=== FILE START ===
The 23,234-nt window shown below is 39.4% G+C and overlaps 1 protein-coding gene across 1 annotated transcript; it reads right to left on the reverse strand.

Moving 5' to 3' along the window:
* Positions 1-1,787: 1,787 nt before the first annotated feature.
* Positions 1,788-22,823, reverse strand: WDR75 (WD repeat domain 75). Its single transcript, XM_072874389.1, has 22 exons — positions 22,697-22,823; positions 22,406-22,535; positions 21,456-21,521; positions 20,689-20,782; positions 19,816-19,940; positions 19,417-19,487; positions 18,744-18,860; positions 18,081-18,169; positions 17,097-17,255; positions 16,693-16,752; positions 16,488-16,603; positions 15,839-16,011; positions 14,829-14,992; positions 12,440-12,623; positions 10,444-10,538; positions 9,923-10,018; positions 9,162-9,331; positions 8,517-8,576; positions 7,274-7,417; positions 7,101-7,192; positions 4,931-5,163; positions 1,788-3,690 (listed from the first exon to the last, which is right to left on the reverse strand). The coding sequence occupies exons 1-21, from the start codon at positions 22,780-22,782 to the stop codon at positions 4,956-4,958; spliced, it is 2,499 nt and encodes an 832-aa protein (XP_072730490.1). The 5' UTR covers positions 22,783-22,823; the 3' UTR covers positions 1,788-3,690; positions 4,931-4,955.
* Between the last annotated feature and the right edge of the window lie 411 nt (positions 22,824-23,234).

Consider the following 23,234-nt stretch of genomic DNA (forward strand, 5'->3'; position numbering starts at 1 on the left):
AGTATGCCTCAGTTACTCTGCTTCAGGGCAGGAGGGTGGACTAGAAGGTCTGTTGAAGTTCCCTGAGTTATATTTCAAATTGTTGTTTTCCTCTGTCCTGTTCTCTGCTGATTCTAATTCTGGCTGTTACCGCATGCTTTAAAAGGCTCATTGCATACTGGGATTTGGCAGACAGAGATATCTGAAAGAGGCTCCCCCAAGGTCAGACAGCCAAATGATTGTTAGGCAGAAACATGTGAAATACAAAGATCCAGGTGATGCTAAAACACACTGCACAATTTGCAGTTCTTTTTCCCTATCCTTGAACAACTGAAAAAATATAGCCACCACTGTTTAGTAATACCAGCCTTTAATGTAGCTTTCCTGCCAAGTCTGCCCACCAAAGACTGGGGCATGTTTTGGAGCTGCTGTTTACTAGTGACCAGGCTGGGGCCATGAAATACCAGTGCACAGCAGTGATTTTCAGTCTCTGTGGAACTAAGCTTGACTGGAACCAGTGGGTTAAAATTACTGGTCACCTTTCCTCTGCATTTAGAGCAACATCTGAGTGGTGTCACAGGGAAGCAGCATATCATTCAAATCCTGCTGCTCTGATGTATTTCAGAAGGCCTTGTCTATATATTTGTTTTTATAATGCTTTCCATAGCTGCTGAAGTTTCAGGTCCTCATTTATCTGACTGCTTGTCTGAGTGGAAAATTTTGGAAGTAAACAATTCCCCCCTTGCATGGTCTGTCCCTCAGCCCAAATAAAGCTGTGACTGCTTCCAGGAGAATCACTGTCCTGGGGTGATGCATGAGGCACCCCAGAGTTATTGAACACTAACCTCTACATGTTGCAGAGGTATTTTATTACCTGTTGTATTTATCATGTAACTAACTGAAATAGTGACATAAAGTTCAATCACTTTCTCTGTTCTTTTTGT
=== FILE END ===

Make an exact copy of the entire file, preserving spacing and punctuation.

The 23,234-nt window shown below is 39.4% G+C and overlaps 1 protein-coding gene across 1 annotated transcript; it reads right to left on the reverse strand.

Moving 5' to 3' along the window:
* Positions 1-1,787: 1,787 nt before the first annotated feature.
* Positions 1,788-22,823, reverse strand: WDR75 (WD repeat domain 75). Its single transcript, XM_072874389.1, has 22 exons — positions 22,697-22,823; positions 22,406-22,535; positions 21,456-21,521; positions 20,689-20,782; positions 19,816-19,940; positions 19,417-19,487; positions 18,744-18,860; positions 18,081-18,169; positions 17,097-17,255; positions 16,693-16,752; positions 16,488-16,603; positions 15,839-16,011; positions 14,829-14,992; positions 12,440-12,623; positions 10,444-10,538; positions 9,923-10,018; positions 9,162-9,331; positions 8,517-8,576; positions 7,274-7,417; positions 7,101-7,192; positions 4,931-5,163; positions 1,788-3,690 (listed from the first exon to the last, which is right to left on the reverse strand). The coding sequence occupies exons 1-21, from the start codon at positions 22,780-22,782 to the stop codon at positions 4,956-4,958; spliced, it is 2,499 nt and encodes an 832-aa protein (XP_072730490.1). The 5' UTR covers positions 22,783-22,823; the 3' UTR covers positions 1,788-3,690; positions 4,931-4,955.
* Between the last annotated feature and the right edge of the window lie 411 nt (positions 22,824-23,234).

Consider the following 23,234-nt stretch of genomic DNA (forward strand, 5'->3'; position numbering starts at 1 on the left):
AGTATGCCTCAGTTACTCTGCTTCAGGGCAGGAGGGTGGACTAGAAGGTCTGTTGAAGTTCCCTGAGTTATATTTCAAATTGTTGTTTTCCTCTGTCCTGTTCTCTGCTGATTCTAATTCTGGCTGTTACCGCATGCTTTAAAAGGCTCATTGCATACTGGGATTTGGCAGACAGAGATATCTGAAAGAGGCTCCCCCAAGGTCAGACAGCCAAATGATTGTTAGGCAGAAACATGTGAAATACAAAGATCCAGGTGATGCTAAAACACACTGCACAATTTGCAGTTCTTTTTCCCTATCCTTGAACAACTGAAAAAATATAGCCACCACTGTTTAGTAATACCAGCCTTTAATGTAGCTTTCCTGCCAAGTCTGCCCACCAAAGACTGGGGCATGTTTTGGAGCTGCTGTTTACTAGTGACCAGGCTGGGGCCATGAAATACCAGTGCACAGCAGTGATTTTCAGTCTCTGTGGAACTAAGCTTGACTGGAACCAGTGGGTTAAAATTACTGGTCACCTTTCCTCTGCATTTAGAGCAACATCTGAGTGGTGTCACAGGGAAGCAGCATATCATTCAAATCCTGCTGCTCTGATGTATTTCAGAAGGCCTTGTCTATATATTTGTTTTTATAATGCTTTCCATAGCTGCTGAAGTTTCAGGTCCTCATTTATCTGACTGCTTGTCTGAGTGGAAAATTTTGGAAGTAAACAATTCCCCCCTTGCATGGTCTGTCCCTCAGCCCAAATAAAGCTGTGACTGCTTCCAGGAGAATCACTGTCCTGGGGTGATGCATGAGGCACCCCAGAGTTATTGAACACTAACCTCTACATGTTGCAGAGGTATTTTATTACCTGTTGTATTTATCATGTAACTAACTGAAATAGTGACATAAAGTTCAATCACTTTCTCTGTTCTTTTTGT